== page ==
Second, as the airwaves become more congested, we need to develop and enforce minimal technical rules to protect against unauthorized harmful interference. Automated enforcement approaches make a lot of sense but will require increased investment to develop interference analysis tools. I also believe we are going to have to finally address the performance characteristics of spectrum receivers. Otherwise, you can limit the ability to effectively use all available spectrum. And we must take advantage of new opportunities such as 5G to build enforcement tools into the technology.


Third, as a nation, and really even as a global spectrum community, we must continue to invest in research and development of technologies that will help us make the most effective and efficient use of spectrum. There are pieces in place, from expanded use of the Spectrum Relocation Fund, to the Wireless Spectrum R&D consortium to the National Science Foundation's Advanced Wireless Research Initiative. But I hope that collectively we will do even more.



Fourth, I would like to see additional focus to more accurately quantify current spectrum demand, usage and projections of future requirements - for both non-federal and federal use. Technologies and business models change rapidly. To ensure we keep up with these changes, we need to focus on actual needs. Wireless operators appear to be concentrating on expanding capacity in a localized fashion to address the most congested parts of their networks. How will we collectively ensure that more areas get covered by the latest technologies and dead zones are minimized? How granular does coverage need to be for emerging 5G applications? For IoT specifically? How important is reliability in an IoT environment? These are questions that will need to be considered in weighing future spectrum policy decisions."


Ah yes, Spectrum Sharing and Spectrum Monitoring again? I believe I have covered this aspect sufficiently previously and shall continue to so do in future. I have also mentioned the performance characteristics of radio receivers also as directed by the Presidential Report. As for interference and spectrum forensics and enforcement tools being built into the chip sets, readers shall know that I am well on top of matters. As for Surrey? I shall come back to Webb's Luddites another time.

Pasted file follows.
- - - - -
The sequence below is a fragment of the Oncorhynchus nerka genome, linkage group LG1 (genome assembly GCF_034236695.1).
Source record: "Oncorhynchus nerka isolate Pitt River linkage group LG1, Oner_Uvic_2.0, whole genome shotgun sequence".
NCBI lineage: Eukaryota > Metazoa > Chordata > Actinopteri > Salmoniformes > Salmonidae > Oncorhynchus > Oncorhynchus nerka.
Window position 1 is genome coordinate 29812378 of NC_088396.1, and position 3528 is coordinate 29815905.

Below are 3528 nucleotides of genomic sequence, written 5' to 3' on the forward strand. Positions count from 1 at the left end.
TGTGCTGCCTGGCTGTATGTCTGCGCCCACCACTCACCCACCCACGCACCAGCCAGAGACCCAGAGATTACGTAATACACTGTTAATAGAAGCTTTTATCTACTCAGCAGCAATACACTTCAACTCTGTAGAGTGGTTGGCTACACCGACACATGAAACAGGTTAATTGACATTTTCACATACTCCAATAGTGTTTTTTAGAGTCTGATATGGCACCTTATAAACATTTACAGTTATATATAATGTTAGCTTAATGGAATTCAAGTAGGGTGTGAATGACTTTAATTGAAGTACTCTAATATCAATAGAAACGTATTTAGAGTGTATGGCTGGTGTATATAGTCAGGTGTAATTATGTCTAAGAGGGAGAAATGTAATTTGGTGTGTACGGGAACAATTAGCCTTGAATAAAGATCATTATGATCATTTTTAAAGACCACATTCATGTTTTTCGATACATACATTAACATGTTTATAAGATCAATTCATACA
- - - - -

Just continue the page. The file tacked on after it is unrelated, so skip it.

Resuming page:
Instead it is to that other vitally important contribution Lawrence made to ensure that an Open Internet is maintained and preserved: "The Self-Governing Internet". His speech to the Georgia Institute of Technology, on the 26th October addressed this subject in depth. It concerns a small matter of the Internet Assigned Numbers Authority (IANA). Citing from Lawrence's speech:

"First, let me provide some history. More than two years ago, NTIA tasked ICANN with convening stakeholders to develop a plan to transition the stewardship role NTIA played related to the Internet domain name system. We set out four key criteria. We said it must:
* support and enhance the multistakeholder model of Internet governance;
* maintain the security, stability, and resiliency of the Internet DNS;
* meet the needs and expectations of the global customers and partners of the IANA services; and
* maintain the openness of the Internet.


In addition, we said we would not accept a plan that replaced NTIA's role with a government-led or intergovernmental organization solution. Enhancing ICANN's accountability also was deemed by stakeholders to be a critical part of this process."


Next Laurence addresses the multi-stakeholder governance model itself:
"Perhaps the most important attribute is that a multi-stakeholder process must have legitimacy.
 Participants must believe that a process has the legitimacy to reach a decision. They must have some trust in those convening the process and a sense that the participants are representative of the broader community.